Tejada's return to O's — in realistic terms

A long list of things would have to go right for team to contend

January 27, 2010|By Peter Schmuck

If you're willing to let bygones be bygones, it'll be fun to see Miguel Tejada back in an Orioles uniform this spring. It'll also be fun to see Nolan Reimold walking without a limp and Nick Markakis clean-shaven again and all of them working out in a spring training facility that wasn't built when their parents were still in short pants.

It'll be fun because it's always fun in February and March, when the losses don't hurt that much and it's still possible to at least imagine a scenario in which the Orioles can end their ugly string of 12 straight losing seasons.

Let's not get carried away.

In a perfect world, this O's team could be the surprise team of the American League, as a few out-of-town prognosticators and fantasy baseball columnists have speculated, but the list of things that would have to go right is so long that I wouldn't advise getting that far out over your skis just yet.

The return of Tejada - trumpeted during Tuesday's news conference at the Warehouse - certainly adds another promising variable to the competitive equation, but it is the sheer number of those variables that make a truly upbeat season a very tough sell.

That didn't stop Tejada from trying to sell it.

"Last time, I could not be a winner," he said, "so I think this time is the time to be a winner, and I came back here for a reason. I'm happy to be in Baltimore. I love it here, and I hope this time we do what we were looking for last time."

Sure, Tejada should have a positive impact on the offense. He didn't have 199 hits last year or lead the National League in doubles by accident. He's an aggressive hitter and proven run-producer who is a definite offensive upgrade over the 2009 version of Melvin Mora, and there are other intangible benefits that come with his bat in either the No. 2 or No. 4 slot in the batting order.

But even if he can still hit as he did in his prime (one variable), there's also the matter of him making the successful transition from shortstop to third base (another variable) and the question of whether he really will enhance team chemistry during his second go-round with the team (still another).

"I've been playing baseball for a long time," Tejada said Tuesday. "I know it's a different position. I think I'm going to have more than a month to work out in spring training to learn how to be in that position. I know it's not an easy thing to do, but I know I'm going to have a lot of time to work with the coaches and try to do my job."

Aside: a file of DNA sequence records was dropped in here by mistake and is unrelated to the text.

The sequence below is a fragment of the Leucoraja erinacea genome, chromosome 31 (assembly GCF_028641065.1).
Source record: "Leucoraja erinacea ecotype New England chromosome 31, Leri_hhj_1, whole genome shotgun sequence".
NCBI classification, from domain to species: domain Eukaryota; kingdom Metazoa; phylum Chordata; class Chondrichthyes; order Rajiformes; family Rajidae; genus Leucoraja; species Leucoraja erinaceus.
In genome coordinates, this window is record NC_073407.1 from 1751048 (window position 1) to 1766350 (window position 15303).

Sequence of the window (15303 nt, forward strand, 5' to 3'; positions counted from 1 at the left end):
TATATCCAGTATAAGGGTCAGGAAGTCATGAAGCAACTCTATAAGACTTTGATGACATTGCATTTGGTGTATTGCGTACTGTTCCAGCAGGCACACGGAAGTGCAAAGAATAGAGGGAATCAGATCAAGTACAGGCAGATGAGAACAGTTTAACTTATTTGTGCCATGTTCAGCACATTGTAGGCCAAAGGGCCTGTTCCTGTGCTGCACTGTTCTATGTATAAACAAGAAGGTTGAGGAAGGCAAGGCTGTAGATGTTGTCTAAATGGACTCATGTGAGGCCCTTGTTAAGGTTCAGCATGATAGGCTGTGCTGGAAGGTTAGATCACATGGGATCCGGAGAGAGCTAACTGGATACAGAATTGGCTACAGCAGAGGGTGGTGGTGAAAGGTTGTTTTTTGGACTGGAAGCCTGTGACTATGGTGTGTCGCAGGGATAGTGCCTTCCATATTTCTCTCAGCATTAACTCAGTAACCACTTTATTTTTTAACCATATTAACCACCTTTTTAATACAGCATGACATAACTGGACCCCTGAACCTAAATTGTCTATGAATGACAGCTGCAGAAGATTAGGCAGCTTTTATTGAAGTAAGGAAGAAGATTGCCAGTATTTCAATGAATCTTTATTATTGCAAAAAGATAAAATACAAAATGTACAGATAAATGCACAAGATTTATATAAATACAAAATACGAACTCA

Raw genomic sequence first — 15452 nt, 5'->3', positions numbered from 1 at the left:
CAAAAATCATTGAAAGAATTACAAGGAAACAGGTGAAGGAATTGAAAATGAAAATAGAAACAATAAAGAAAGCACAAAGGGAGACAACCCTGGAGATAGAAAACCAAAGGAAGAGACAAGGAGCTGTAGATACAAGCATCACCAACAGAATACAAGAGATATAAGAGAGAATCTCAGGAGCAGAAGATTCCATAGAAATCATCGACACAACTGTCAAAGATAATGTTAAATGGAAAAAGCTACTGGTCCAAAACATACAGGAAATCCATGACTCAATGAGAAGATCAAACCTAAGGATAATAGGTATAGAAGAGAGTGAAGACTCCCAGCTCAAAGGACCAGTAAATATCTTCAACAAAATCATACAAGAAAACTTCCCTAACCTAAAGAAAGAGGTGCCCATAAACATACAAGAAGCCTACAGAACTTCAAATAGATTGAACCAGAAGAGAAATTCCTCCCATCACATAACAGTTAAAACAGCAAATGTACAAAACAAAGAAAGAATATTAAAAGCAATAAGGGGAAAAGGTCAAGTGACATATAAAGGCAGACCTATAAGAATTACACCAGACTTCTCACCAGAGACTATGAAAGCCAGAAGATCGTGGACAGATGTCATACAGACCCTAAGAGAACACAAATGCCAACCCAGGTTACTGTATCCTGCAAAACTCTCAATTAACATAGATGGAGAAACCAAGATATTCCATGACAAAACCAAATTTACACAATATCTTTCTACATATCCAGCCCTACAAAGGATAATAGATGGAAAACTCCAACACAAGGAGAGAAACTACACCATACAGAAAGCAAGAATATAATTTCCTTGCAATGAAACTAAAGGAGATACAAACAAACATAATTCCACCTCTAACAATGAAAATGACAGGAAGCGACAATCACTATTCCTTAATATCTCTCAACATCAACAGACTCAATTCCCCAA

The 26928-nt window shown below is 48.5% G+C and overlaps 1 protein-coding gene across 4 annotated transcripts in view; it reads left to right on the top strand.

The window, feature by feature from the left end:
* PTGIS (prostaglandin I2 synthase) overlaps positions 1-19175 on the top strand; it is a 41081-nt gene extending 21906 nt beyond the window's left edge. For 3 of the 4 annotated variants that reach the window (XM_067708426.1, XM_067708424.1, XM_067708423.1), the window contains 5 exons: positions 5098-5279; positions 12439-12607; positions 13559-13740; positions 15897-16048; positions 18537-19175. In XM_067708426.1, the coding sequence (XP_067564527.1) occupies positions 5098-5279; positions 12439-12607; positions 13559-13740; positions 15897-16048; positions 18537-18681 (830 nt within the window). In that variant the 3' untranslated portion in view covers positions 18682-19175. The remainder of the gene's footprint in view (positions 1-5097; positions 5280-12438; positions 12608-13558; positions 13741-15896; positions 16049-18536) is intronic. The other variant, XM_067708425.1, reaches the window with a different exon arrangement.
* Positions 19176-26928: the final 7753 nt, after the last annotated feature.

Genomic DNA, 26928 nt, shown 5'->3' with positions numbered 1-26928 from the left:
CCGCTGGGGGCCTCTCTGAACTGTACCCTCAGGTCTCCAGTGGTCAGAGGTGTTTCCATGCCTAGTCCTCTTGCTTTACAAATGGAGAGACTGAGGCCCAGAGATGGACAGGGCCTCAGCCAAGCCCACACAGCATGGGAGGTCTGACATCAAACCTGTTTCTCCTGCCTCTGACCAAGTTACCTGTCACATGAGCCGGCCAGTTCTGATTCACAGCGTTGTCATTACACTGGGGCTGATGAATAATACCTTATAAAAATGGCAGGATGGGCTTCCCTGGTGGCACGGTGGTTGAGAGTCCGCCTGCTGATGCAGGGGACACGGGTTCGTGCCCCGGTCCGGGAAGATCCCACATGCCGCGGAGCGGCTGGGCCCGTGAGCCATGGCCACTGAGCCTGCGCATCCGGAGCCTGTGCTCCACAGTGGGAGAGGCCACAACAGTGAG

My guess is that he'll be fine on all counts, but those are just the issues that surround the Orioles' newest addition of this offseason. There are question marks all over the roster, and just about all of them have to be answered in a positive way for the Orioles to be any kind of factor in the American League East.

The Orioles have taken a flier on free-agent corner infielder Garrett Atkins, hoping that he can bounce back from a disappointing 2009 season and reverse some troubling statistical trends. They're banking on developmental progress from Reimold, who is coming off heel surgery, and Brad Bergesen, whose strong rookie season was cut short by a nasty line drive off his shin.

When you have to depend on the guys who surprised you last year to surprise you even more this year, you're getting into an area where mere optimism just isn't enough.

It's fine to look at newly acquired starter Kevin Millwood and project the solid numbers he has averaged over his career - even taking into account the difficulty of pitching in the AL East - but the popular notion that he'll have a significant positive effect on Jeremy Guthrie and the rest of the young rotation is only a theory (and another huge variable) until it becomes a reality.

Mike Gonzalez is a nice addition to the bullpen who might take some heat off Jim Johnson, but does anybody really know what the O's are going to get from anybody else out there? There's reason to believe the team will be more effective in the late innings, but there's room to wonder, too.

While we're on the subject, which Luke Scott is going to show up this year - the guy who didn't miss a fastball in April and May or the guy who fell off the map in July and August?

The Orioles need so many things to go right to crack .500 this season that we're almost getting into Power Ball country, but at least there is enough real, upside potential to consider it a possibility, however distant.

Or it could just be like that moment in the movie "Dumb and Dumber" when the doofus asks the beautiful girl what the chances are of him ending up with her and she says, "One in a million."

So, you're saying there's a chance.

Listen to Peter Schmuck when he hosts "Sportsline" on WBAL (1090 AM), and check out "The Schmuck Stops Here" at baltimoresun.com/schmuckblog.

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